By mid-December 1916 the Egyptian Expeditionary Force had advanced across the Sinai to within sight of the original objective of the campaign, the town of El Arish. The Ottoman garrison abandoned El Arish and the town was occupied by the Anzac Mounted Division and the Imperial Camel Corps Brigade on 21 December without a shot being fired. Soon after, reconnaissance patrols found that the Ottoman garrison guarding the oasis of Magdhaba, 40 km inland, showed no signs of being withdrawn. General Philip Chetwode, commander of the Desert Column, ordered the Anzac Mounted Division and the Imperial Camel Corps Brigade to attack Magdhaba as soon as they could be relieved at El Arish by British infantry. The arrival of Scottish soldiers of the 52nd (Lowland) Division the following day was the signal for the attack.
After an all-night ride across the desert the assault force halted 6 km from Magdhaba, within sight of the garrison’s campfires. Major-General Harry Chauvel, commander of the Anzac Mounted Division, used the hours before dawn to reconnoitre the Ottoman positions and devise a detailed plan of attack. The defences consisted of five large redoubts ringed around the oasis of Magdhaba and the wadi that ran through it. These were buttressed by a series of trenches that filled many (but not all) of the gaps between them. Defending these positions were two battalions of the Ottoman 80th Infantry Regiment, supported by a battery of mountain artillery (four guns) and a small detachment of Arab camelry, giving the garrison a total strength of nearly 1400 men.
Chauvel decided to encircle the Ottoman positions to ensure the garrison could not escape and then overwhelm the defences by attacking the redoubts from all sides. The New Zealand Mounted Rifles Brigade was tasked with attacking the redoubt guarding the north-eastern approach to Magdhaba and its surrounding trenches. By 10 a.m. everyone was in position and the attacks began, supported by the 13-pounder field guns of the Somerset and Inverness batteries, Royal Horse Artillery, and the mountain guns of the Hong Kong and Singapore (Mountain) Battery. The troopers of the Wellington and Canterbury Mounted Rifles advanced on horseback to within 1.5 km of the defences before dismounting to attack on foot. At this point the volume of Ottoman rifle and machine-gun fire intensified, and the New Zealanders were also targeted by an Ottoman mountain-gun battery sited directly opposite them. The Ottoman fire was inaccurate and casualties were extremely light, but the progress of the New Zealand attack was slowed considerably. The same was true of the Australian Light Horse and Camel brigades, and after four hours of fighting there was little to show for their efforts.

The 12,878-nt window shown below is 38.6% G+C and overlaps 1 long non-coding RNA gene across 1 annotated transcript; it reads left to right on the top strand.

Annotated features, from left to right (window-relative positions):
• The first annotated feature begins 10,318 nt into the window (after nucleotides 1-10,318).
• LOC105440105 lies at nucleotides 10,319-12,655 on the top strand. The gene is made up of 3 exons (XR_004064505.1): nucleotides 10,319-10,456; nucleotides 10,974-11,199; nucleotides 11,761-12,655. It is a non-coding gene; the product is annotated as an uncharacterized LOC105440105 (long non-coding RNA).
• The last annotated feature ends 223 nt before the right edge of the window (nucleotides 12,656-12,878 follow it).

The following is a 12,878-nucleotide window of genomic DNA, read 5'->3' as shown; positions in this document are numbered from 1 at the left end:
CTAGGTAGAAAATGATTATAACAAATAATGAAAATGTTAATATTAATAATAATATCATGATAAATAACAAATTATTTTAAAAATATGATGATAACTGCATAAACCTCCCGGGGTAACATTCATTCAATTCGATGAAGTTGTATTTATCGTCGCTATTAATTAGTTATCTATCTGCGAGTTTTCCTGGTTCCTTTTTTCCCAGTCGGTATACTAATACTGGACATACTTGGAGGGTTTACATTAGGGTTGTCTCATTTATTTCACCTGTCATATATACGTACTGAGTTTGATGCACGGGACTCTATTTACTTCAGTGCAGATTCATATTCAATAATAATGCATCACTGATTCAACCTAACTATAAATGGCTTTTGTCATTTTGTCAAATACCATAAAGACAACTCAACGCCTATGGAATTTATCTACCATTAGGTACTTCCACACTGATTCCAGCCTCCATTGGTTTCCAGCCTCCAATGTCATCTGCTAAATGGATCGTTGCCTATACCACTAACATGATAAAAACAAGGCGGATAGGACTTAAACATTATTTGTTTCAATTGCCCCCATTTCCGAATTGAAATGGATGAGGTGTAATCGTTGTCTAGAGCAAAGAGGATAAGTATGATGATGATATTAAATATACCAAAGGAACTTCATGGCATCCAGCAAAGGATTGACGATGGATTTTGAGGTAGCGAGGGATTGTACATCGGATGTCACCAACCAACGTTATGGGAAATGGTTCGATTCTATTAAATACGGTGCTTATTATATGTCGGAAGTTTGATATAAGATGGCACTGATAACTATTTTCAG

By this stage the horses of the Anzac Mounted Division had been without water for nearly 20 hours. Chauvel knew that he would soon have to decide whether to break off the attack and return to El Arish or continue in the hope that his men could capture Magdhaba and its wells before the horses were fatally exhausted by thirst. At that moment news came that the cameleers, together with troopers of the 3rd Australian Light Horse Regiment, had overrun the redoubt to the west of the New Zealanders. With this breach of their perimeter the resistance offered by the mostly Arab Ottoman garrison began to crumble. Within an hour another redoubt had fallen and by 3.30 p.m. the New Zealanders had rushed the Ottoman trenches in their sector. Soon after, the Ottoman mountain battery that had been firing at them all day was captured, guns intact, by a small party of men from the Canterbury Mounted Rifles. By now the Turkish and Arab soldiers were surrendering in droves. The last organised resistance was mopped up by 4.30 p.m. and the battle for Magdhaba was over.
Ottoman casualties amounted to 97 killed and 1282 Turkish and Arab prisoners taken, including the Turkish commander of the 80th Infantry Regiment, Khadir Bey. As well as the mountain guns captured by the New Zealanders, the booty included four machine guns, 1052 rifles, 100,000 rounds of small-arms ammunition, 40 horses and 51 camels. The attacking cameleers and Anzac mounted troopers suffered 146 casualties (22 killed and 124 wounded), with 51 horses killed or wounded. New Zealand losses were nine killed and 46 wounded (including 10 wounded New Zealand cameleers from the Imperial Camel Corps Brigade).